Forgotten world (68): Siberia

Of course, Russia is always in the news, but usually we hear only of events in the most western part of this huge country. Siberia – about which we hear nothing – actually makes up about 56% of Russia’s territory making it similar in size to Canada or the United States or China.
Siberia’s population of around 25M resides mainly along the Trans-Siberian Railway and in the south and amounts to 15% of the whole Russian population. However, the economic chaos of the post-communist period has seen gross domestic product in the region fall by a half.
It is the most northern, the coldest and the least populated part of Siberia that has immense natural riches. The region contains ores of almost all economically valuable metals with some of the world’s largest deposits of nickel, gold, lead, molybdenum, diamonds, silver and zinc, as well as extensive unexploited resources of oil and natural gas.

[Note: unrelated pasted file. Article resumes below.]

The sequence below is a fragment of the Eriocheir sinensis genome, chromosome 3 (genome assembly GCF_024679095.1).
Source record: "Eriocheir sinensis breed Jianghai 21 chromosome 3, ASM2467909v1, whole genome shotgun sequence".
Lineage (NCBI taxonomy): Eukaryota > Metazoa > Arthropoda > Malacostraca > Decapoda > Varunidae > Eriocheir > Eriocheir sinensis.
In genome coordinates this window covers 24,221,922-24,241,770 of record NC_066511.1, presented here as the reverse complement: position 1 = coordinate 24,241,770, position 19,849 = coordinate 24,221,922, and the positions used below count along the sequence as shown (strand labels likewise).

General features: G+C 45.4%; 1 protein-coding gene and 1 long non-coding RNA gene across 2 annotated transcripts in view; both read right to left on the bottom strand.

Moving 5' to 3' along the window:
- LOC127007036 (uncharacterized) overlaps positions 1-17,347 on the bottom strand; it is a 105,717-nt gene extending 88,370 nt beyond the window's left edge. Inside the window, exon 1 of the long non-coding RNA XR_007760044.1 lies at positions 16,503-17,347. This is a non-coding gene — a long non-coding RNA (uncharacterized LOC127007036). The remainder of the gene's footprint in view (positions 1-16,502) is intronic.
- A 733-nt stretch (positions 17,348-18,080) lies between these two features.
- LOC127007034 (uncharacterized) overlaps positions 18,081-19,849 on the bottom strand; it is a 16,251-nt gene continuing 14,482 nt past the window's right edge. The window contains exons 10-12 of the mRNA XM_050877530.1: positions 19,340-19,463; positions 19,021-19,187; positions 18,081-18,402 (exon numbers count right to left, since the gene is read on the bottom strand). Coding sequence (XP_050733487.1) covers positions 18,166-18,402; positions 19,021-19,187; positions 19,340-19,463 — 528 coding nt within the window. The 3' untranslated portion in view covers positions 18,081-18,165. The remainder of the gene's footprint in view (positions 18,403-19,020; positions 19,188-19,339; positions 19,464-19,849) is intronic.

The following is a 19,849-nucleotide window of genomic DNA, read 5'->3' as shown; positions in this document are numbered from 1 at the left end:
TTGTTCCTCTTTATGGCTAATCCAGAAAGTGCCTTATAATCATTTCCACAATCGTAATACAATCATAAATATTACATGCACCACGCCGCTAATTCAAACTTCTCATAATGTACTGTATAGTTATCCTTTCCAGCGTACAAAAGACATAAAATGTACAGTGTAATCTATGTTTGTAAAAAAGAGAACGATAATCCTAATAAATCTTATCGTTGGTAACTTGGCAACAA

One Comment

  • Janet

    Siberia suffered from the fall of communism differently from most of the Soviet Union. The demise of the gulags resulted in thousands of ex prisoners being released far from home and with no provision to help re-unite them with their families. Similarly many prison guards found themselves suddenly unemployed in a place where they were not exactly popular and with little other work available. Chita was particularly badly affected, and the churches found themselves inundated with people demanding answers to the meaning of life, when the foundations of their existance were taken from under them.